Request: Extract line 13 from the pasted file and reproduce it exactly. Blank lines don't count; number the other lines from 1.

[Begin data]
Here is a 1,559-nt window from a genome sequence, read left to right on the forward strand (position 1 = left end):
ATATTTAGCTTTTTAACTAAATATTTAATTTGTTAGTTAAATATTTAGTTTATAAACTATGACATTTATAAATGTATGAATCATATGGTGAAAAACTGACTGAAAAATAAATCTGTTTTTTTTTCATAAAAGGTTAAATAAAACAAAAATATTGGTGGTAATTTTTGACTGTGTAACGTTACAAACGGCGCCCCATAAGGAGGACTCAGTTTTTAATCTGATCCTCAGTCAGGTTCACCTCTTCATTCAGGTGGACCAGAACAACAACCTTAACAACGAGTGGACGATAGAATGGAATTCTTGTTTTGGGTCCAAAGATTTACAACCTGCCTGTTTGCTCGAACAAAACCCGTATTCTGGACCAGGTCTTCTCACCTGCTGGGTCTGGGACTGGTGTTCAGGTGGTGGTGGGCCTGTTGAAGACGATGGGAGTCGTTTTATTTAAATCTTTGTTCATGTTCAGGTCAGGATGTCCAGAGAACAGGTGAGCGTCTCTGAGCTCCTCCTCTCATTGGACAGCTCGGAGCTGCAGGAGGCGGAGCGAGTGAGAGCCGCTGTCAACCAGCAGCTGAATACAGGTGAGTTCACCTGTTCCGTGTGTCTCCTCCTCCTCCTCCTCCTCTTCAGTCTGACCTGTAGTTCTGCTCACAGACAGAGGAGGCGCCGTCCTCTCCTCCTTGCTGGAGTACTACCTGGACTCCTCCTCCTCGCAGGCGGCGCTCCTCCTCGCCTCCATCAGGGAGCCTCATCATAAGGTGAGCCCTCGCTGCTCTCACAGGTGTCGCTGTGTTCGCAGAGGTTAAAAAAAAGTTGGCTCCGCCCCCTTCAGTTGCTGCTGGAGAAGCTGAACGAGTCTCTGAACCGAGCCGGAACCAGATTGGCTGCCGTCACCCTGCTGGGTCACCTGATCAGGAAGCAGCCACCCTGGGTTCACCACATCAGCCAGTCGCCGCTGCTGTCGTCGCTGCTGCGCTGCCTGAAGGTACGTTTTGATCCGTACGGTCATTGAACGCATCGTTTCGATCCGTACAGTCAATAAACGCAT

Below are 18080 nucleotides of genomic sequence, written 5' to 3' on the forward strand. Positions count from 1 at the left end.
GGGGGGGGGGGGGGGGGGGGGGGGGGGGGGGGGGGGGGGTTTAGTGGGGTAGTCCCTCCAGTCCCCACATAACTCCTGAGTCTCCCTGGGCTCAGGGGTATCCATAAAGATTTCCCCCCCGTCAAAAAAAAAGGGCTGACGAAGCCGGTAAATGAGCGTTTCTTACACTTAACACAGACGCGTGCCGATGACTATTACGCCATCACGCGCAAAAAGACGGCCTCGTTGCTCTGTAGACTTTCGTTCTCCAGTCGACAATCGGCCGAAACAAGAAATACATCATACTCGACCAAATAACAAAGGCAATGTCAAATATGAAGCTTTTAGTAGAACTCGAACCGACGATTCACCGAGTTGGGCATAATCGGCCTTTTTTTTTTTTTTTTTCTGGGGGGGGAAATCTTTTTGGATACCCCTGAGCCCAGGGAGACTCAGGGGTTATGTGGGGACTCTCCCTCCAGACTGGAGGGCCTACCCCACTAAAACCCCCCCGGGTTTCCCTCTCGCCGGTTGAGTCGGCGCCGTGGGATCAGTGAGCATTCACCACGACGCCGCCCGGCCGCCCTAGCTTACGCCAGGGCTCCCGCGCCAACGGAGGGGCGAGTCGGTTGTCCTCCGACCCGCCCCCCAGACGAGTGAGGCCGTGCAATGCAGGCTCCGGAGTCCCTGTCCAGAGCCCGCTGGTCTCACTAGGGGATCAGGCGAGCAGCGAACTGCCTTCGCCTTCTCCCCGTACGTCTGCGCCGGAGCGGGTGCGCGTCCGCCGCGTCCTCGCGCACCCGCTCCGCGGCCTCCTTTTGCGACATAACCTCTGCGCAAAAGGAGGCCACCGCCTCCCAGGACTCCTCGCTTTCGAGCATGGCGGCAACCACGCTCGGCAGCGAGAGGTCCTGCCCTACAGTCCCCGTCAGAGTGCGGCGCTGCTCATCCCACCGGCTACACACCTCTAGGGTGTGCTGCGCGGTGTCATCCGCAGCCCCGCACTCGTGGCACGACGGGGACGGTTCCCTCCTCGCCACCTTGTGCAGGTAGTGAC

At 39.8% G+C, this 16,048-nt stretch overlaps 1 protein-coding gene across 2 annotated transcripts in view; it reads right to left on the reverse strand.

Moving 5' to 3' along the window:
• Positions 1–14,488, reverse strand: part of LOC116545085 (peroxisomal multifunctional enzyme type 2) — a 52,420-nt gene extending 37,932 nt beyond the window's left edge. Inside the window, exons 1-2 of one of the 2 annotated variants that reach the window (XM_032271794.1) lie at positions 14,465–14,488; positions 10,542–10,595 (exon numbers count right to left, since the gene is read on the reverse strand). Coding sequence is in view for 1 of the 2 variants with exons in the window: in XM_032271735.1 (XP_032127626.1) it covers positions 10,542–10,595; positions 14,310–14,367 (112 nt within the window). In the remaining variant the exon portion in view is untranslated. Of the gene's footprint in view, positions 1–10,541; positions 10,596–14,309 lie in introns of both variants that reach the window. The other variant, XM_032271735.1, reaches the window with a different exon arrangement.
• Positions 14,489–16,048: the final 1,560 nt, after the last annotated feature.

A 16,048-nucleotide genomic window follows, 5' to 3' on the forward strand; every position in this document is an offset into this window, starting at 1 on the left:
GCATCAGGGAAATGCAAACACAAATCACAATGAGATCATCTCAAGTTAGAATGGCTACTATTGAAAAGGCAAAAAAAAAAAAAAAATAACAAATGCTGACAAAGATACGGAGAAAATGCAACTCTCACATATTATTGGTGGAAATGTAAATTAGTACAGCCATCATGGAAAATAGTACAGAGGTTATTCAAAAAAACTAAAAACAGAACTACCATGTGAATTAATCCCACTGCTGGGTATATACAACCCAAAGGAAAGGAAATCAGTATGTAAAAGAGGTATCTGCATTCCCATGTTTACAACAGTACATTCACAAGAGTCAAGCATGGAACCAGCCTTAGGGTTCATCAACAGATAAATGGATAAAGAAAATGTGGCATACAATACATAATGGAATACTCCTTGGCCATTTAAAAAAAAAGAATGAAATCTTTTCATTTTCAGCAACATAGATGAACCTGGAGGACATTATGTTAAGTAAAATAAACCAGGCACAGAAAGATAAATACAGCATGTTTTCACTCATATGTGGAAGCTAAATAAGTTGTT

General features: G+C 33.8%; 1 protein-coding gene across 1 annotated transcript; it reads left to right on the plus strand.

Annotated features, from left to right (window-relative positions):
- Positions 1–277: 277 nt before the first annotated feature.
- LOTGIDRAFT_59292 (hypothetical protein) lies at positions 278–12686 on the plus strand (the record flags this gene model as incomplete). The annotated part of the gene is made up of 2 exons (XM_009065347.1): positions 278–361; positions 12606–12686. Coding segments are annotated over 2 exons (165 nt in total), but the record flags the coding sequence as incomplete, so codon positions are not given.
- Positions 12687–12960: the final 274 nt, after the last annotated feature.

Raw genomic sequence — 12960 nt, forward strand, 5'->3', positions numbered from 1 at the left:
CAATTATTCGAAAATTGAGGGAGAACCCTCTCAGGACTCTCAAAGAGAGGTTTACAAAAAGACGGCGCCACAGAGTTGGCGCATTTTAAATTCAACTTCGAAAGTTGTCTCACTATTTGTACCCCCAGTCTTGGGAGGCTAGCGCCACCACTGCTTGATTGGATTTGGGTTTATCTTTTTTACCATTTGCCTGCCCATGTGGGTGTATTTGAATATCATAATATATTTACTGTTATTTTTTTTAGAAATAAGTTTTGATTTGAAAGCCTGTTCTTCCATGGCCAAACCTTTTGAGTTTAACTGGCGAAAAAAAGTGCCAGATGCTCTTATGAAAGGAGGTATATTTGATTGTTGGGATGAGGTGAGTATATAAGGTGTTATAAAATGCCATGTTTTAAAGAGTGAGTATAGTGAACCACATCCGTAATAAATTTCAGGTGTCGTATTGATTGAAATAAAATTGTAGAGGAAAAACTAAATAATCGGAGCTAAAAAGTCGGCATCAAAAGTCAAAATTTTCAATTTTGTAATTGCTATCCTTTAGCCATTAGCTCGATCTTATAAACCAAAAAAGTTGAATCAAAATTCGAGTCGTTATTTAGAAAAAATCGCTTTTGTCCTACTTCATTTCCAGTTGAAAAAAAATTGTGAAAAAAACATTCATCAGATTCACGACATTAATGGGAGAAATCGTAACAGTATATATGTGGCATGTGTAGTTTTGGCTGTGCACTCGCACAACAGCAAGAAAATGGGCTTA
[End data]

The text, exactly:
- Positions 1–277: 277 nt before the first annotated feature.